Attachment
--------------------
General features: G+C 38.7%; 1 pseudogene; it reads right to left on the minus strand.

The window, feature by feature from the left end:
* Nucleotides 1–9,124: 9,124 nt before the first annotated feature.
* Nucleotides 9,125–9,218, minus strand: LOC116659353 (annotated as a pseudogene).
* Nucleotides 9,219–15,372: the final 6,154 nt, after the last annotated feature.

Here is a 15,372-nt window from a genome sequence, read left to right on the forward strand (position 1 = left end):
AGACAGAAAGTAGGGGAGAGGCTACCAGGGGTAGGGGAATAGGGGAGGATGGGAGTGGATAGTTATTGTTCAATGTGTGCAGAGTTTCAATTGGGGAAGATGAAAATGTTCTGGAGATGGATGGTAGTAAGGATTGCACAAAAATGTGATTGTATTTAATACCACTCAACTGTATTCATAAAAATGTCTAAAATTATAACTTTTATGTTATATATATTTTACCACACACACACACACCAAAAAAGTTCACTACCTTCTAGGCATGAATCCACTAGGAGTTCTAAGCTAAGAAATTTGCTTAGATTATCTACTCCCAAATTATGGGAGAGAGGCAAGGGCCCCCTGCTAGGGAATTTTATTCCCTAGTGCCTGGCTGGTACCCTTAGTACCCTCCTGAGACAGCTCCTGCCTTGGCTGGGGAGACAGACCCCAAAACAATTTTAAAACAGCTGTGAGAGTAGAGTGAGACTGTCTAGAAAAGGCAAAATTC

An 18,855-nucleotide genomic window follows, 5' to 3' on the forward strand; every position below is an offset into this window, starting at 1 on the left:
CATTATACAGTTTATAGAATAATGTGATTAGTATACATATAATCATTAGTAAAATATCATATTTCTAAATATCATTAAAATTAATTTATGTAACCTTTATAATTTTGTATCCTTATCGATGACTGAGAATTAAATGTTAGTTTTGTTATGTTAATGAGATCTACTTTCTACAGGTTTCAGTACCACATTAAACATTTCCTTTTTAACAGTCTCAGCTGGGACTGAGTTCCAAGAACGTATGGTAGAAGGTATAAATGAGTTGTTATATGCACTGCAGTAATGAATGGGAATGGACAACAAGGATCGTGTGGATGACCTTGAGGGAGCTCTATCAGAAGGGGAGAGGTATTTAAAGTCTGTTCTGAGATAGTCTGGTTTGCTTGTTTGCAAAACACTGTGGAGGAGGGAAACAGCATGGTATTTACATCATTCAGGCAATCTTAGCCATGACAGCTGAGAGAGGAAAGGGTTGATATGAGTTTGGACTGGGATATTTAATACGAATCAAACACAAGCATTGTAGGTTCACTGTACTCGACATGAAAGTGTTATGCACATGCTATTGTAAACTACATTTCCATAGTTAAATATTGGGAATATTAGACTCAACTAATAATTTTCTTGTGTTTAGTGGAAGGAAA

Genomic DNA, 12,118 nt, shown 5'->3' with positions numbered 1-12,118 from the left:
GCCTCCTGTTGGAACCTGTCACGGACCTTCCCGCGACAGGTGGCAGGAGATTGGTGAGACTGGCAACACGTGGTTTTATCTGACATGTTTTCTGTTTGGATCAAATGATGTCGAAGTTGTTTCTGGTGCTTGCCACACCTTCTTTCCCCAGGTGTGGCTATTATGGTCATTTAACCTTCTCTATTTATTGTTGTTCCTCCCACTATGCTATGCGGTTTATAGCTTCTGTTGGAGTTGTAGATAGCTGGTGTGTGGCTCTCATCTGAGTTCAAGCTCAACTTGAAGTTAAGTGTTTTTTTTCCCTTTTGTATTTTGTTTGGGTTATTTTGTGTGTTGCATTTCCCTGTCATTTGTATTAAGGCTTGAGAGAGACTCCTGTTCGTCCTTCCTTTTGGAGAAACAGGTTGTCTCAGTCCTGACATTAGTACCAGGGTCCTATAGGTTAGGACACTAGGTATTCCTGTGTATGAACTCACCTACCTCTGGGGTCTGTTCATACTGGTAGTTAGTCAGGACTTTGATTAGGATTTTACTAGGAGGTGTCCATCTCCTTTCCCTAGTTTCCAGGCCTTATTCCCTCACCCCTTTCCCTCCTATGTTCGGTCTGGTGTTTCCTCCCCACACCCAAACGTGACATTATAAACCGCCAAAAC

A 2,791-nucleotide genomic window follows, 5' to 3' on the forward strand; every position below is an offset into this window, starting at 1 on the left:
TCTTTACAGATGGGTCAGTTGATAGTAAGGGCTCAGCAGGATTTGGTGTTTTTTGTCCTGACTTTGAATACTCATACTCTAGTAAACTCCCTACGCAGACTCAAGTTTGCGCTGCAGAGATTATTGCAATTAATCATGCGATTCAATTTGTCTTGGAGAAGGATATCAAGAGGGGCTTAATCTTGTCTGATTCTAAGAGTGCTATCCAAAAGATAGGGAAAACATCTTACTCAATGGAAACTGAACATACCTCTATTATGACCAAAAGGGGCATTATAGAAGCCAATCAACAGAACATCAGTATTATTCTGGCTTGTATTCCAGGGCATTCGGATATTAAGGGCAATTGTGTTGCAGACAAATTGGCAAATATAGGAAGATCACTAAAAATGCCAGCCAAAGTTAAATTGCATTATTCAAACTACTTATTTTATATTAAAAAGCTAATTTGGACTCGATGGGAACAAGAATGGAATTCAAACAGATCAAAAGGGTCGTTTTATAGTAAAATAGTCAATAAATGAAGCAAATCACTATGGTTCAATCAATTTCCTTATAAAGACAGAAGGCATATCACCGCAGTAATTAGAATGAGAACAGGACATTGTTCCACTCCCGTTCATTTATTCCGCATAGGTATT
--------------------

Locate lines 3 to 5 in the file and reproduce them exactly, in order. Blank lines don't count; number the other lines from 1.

* Nucleotides 1–9,124: 9,124 nt before the first annotated feature.
* Nucleotides 9,125–9,218, minus strand: LOC116659353 (annotated as a pseudogene).
* Nucleotides 9,219–15,372: the final 6,154 nt, after the last annotated feature.